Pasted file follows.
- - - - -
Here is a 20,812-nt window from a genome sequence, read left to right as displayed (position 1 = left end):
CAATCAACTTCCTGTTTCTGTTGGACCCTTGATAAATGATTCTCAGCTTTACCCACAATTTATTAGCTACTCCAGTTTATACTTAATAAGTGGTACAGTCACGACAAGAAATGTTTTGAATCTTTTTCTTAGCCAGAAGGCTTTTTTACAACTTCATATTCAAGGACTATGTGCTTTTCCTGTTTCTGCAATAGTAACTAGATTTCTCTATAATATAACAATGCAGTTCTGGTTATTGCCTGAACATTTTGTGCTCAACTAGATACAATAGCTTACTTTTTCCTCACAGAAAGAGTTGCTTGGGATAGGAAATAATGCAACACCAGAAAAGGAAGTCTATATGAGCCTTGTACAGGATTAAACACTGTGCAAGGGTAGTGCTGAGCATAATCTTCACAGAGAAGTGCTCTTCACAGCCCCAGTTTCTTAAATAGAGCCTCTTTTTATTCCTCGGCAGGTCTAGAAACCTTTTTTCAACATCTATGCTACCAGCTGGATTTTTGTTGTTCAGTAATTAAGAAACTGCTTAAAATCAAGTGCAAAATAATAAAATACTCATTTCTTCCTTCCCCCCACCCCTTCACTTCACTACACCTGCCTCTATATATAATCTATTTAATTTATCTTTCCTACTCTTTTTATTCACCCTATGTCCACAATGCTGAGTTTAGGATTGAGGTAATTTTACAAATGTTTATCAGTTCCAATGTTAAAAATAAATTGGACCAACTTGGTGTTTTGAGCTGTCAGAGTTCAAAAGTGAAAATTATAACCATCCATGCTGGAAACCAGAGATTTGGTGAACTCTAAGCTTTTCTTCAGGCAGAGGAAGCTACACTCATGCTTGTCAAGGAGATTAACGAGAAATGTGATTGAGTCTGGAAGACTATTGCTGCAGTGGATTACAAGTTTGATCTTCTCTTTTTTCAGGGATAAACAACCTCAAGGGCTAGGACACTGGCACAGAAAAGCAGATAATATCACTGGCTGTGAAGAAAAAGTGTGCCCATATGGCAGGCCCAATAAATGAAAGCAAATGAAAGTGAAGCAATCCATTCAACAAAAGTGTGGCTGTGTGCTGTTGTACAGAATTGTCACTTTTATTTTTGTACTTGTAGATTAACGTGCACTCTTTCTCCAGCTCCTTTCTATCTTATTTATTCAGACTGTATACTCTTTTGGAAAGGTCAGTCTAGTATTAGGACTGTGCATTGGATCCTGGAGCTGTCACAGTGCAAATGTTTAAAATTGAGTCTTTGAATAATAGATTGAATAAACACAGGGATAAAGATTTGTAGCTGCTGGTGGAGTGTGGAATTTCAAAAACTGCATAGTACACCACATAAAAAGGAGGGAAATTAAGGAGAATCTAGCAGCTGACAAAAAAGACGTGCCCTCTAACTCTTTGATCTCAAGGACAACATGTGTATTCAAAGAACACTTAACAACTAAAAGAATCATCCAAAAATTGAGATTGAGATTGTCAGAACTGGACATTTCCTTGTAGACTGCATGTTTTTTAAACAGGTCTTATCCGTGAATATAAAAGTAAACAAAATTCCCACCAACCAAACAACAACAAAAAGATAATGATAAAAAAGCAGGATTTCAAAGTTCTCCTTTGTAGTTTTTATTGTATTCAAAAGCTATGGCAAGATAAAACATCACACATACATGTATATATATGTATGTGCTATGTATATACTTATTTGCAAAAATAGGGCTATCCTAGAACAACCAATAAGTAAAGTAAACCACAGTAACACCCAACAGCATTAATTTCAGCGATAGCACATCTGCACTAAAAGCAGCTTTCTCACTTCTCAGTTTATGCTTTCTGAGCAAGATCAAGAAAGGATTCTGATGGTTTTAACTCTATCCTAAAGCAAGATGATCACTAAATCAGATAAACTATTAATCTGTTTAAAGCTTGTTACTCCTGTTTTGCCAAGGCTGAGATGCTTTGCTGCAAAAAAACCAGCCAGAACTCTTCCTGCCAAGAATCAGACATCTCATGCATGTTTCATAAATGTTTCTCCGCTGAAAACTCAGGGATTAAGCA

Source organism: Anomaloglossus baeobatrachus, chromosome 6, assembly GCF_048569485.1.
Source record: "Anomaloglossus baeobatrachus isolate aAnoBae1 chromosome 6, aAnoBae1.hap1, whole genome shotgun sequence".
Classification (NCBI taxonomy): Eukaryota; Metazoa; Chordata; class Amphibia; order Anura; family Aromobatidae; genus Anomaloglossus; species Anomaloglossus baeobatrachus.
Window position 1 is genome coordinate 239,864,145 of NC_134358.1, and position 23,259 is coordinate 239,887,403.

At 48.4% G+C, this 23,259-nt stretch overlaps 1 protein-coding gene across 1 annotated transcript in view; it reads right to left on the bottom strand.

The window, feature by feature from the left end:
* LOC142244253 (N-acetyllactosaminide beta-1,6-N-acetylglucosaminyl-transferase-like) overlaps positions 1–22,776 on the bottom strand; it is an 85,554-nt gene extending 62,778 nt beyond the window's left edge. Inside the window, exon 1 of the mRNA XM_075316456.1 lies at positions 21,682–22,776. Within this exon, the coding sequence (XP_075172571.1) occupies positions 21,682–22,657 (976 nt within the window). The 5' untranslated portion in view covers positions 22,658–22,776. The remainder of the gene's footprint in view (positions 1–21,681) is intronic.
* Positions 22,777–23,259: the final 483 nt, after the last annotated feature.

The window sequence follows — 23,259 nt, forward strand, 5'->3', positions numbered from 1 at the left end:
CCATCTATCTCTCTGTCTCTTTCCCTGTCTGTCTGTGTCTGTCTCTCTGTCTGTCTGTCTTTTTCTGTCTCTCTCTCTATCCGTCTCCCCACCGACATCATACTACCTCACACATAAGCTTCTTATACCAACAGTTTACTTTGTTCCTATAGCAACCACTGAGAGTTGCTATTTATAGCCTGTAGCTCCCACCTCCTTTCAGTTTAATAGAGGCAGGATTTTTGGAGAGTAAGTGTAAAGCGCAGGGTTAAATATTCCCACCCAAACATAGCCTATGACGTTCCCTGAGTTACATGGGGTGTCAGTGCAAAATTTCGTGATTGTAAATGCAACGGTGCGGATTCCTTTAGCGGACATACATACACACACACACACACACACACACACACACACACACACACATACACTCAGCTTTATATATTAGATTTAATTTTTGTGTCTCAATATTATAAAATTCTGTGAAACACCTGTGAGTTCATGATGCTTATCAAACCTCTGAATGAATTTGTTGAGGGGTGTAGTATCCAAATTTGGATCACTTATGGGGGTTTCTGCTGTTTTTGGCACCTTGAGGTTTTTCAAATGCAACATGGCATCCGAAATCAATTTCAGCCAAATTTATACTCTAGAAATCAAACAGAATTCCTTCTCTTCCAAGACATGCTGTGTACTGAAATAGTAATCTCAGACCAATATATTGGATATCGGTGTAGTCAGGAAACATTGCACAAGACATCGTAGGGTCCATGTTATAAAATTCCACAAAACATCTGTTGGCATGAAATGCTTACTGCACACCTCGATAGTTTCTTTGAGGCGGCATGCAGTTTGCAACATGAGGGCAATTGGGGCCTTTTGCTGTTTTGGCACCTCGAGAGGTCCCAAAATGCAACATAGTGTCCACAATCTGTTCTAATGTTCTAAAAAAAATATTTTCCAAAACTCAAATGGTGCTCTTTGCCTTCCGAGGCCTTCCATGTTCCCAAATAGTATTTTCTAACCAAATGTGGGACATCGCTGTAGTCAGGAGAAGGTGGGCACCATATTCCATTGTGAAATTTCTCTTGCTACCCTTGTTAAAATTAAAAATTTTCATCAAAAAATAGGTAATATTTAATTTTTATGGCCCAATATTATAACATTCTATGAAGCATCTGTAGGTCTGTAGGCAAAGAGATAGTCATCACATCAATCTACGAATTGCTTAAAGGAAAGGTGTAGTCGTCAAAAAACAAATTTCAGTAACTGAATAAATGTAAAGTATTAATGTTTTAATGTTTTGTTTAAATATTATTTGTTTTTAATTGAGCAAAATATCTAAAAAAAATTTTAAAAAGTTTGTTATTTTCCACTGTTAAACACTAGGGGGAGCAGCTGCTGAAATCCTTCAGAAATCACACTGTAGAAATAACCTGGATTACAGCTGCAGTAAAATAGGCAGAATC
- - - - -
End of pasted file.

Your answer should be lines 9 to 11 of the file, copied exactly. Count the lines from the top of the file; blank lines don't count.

* LOC142244253 (N-acetyllactosaminide beta-1,6-N-acetylglucosaminyl-transferase-like) overlaps positions 1–22,776 on the bottom strand; it is an 85,554-nt gene extending 62,778 nt beyond the window's left edge. Inside the window, exon 1 of the mRNA XM_075316456.1 lies at positions 21,682–22,776. Within this exon, the coding sequence (XP_075172571.1) occupies positions 21,682–22,657 (976 nt within the window). The 5' untranslated portion in view covers positions 22,658–22,776. The remainder of the gene's footprint in view (positions 1–21,681) is intronic.
* Positions 22,777–23,259: the final 483 nt, after the last annotated feature.

The window sequence follows — 23,259 nt, forward strand, 5'->3', positions numbered from 1 at the left end: